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Altbier

by: BeerAdvocate on 08-15-2001
Typically when you think of German beer, the word "lager" comes to mind. However, long before lagers Germanic brewers brewed ales, which have been crafted in Germany for at least 3,000 years. Not many specific styles of beer can be traced thousands of years, however Altbier is one of them. An ale at heart, "alt" is German for "old" and helps to reflect how far back this style has been around. Even when the Romans invaded what is present day Germany they were surprised to see such a nomadic race with the intellect to brew something similar to wine by using the resources around them, though they still thought beer was an inferior drink in comparison. In the south of Germany, bad tasting beer was common during the summer, so brewing was restricted to the colder months and beer was stored in cool places in the mountains. Bavarian beers thus became lagers (from the German verb lagern -- "to store"). When refrigeration allowed brewers to control the temperature at which beer was made, Europe's lager revolution began in earnest. The name Altbier was put to use back in the 1800's when much of central Europe decided to switch to onslaught of light-coloured lagers, while the local beer drinkers in the Rhineland stayed loyal to beers brewed the old school way (ales).

Horst Dornbusch, master brewer and native to Düsseldorf, describes the alt's profile in his book "Altbier" as: "If alt were a British beer, it would rank in the flavor spectrum somewhere between a brown and dark ale. As a German brew, however, alt has a few distinctly continental characteristics." He also points out that due to the brewing process of alts they have more residual proteins and dextrins that cannot be broken down. These lend more texture to the beer and consequently more body, mouth-feel and effervescence making for a full-bodied beer with a creamy long lasting head. Bitterness is moderate and malt sweetness is just enough to compliment. Alts are left in the fermenter for long periods of time, at lower temperatures, or rather they are lagered (stored, aged and matured in conditions near freezing), this process allows the yeast to reabsorb off-flavours into the beer and provides the clean and soft finish that has become expected from altbiers. Proper alts should be served in straight-sided glasses, ranging in size from 0.2-, 0.3- or 0.4- liters.

Düsseldorf is traditionally the home of altbier, however you can find it distributed throughout Germany. Sadly, authentic German-brewed alt rarely lands on American shores, and even more saddening is the fact that domestic alt is also hard to find, since the process of making it is so complicated that few brewers consider it worth the trouble. Decent examples are to be found though and if it wasn't for the ingenuity of American brewers, the altbier style could have been a dead one, and without a doubt lost in the heated mergers of the brewing industry in Europe. Here are some brands to try to further get your nose into this somewhat obscure style.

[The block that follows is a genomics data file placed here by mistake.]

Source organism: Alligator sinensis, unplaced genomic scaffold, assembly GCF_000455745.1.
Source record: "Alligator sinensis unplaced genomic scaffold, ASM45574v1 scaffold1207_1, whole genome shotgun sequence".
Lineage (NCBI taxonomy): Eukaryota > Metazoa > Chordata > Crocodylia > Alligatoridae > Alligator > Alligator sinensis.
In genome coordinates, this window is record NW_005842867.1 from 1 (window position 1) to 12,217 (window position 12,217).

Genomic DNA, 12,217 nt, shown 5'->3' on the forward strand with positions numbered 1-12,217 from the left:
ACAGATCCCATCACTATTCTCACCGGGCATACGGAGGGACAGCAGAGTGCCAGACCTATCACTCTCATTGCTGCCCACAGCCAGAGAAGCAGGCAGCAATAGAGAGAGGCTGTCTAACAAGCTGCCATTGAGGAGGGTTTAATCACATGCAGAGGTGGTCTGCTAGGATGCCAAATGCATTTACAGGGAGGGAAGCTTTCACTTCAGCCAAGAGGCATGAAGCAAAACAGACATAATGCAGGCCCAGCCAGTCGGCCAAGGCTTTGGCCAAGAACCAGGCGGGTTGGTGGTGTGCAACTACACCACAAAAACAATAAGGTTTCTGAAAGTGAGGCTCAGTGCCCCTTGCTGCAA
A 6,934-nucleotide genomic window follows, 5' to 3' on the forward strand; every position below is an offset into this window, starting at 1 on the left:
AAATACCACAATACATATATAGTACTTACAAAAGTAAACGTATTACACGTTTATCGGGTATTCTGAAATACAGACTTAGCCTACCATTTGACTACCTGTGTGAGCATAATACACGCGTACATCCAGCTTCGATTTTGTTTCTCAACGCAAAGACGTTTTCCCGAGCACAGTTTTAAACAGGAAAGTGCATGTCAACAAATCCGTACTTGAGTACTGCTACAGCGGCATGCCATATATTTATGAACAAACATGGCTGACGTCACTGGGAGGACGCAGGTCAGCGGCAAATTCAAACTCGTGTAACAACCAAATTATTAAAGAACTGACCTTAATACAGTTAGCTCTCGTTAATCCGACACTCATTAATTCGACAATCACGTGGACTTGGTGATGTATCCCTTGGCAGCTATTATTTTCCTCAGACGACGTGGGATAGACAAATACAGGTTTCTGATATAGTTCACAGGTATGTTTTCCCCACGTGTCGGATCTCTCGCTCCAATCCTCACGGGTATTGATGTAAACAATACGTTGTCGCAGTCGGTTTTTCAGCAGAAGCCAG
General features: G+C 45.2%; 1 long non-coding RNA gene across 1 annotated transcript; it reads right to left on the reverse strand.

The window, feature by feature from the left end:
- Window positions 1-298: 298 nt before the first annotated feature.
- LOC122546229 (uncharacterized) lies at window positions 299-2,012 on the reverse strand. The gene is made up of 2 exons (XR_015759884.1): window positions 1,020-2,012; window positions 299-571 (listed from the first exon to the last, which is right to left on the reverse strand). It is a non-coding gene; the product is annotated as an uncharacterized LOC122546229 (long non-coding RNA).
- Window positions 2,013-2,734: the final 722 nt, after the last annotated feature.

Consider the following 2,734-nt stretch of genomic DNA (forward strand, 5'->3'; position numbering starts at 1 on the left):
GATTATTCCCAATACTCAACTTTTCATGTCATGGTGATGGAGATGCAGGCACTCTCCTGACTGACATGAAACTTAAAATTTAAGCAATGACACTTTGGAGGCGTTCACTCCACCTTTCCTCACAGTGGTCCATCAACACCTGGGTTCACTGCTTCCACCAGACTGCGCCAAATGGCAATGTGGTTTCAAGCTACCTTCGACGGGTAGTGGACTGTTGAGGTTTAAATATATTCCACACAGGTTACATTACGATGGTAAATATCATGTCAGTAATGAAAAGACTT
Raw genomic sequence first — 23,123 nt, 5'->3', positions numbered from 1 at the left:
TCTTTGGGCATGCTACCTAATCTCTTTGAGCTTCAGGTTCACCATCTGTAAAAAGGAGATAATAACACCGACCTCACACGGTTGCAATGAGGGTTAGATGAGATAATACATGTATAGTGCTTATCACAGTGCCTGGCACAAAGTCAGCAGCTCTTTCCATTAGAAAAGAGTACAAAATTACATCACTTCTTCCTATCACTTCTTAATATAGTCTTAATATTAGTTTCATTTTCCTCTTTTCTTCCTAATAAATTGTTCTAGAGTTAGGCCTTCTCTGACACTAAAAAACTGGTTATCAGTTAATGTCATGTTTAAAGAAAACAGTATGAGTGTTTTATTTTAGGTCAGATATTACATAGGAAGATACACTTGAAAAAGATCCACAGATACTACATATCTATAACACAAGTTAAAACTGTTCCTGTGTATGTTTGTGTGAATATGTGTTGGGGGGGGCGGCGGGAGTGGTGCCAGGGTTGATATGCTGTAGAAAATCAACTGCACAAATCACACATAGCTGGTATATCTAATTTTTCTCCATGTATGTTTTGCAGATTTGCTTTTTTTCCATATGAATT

Domestic Altbiers:

Dornbusch Ale (Mercury Brewing, Ipswich, MA) - A German Style Düsseldorf-Style Altbier that grabbed a bronze medal at the 19th Annual Great American Beer Festival in Denver last year. This is a favourite for us BeerAdvocates.

Longtrail Ale (Longtrail Brewing, Bridgewaters Corner, VT) - Vermont Locals have dubbed this as their unofficial state craft brew by making this the most sold micro brew in the state. An easy drinking ale with a German accent that has been brewed since 1989.

Ottercreek Copper Ale (Ottercreek Brewing, Middlebury, VT) - This beer is one of the few beers that still have a strong foothold throughout New England with a extremely popular following. It is their flagship brew and dominates that taste buds with a complex mix of six different malts and three hop varieties.

Sunday River Alt Beer (Stone Coast Brewing, ME and NH locations) - A magnificent Portland, ME brewed alt that is a rich, smooth, full-bodied, malty beer. If you search, you can find this outstanding Americanized example. Another BeerAdvocate favourite.

Alle Tage Altbier (McNeil's Brewery in Brattleboro, NH) - Not sure on the availability on this one, but you can occasionally pick this up direct from the brewery. Clearly a spot on specimen of the alt style, and a very complex one at that.

German Altbiers (Available in the Boston area):

Pinkus Organic Münster Alt (Munster, Germany and Imported by Merchant Du Vin, Seattle, WA) - This one has been around since the early 1800's, the wonderful house yeast strain really brings out the malt character with a slightly tart fruit flavour within.
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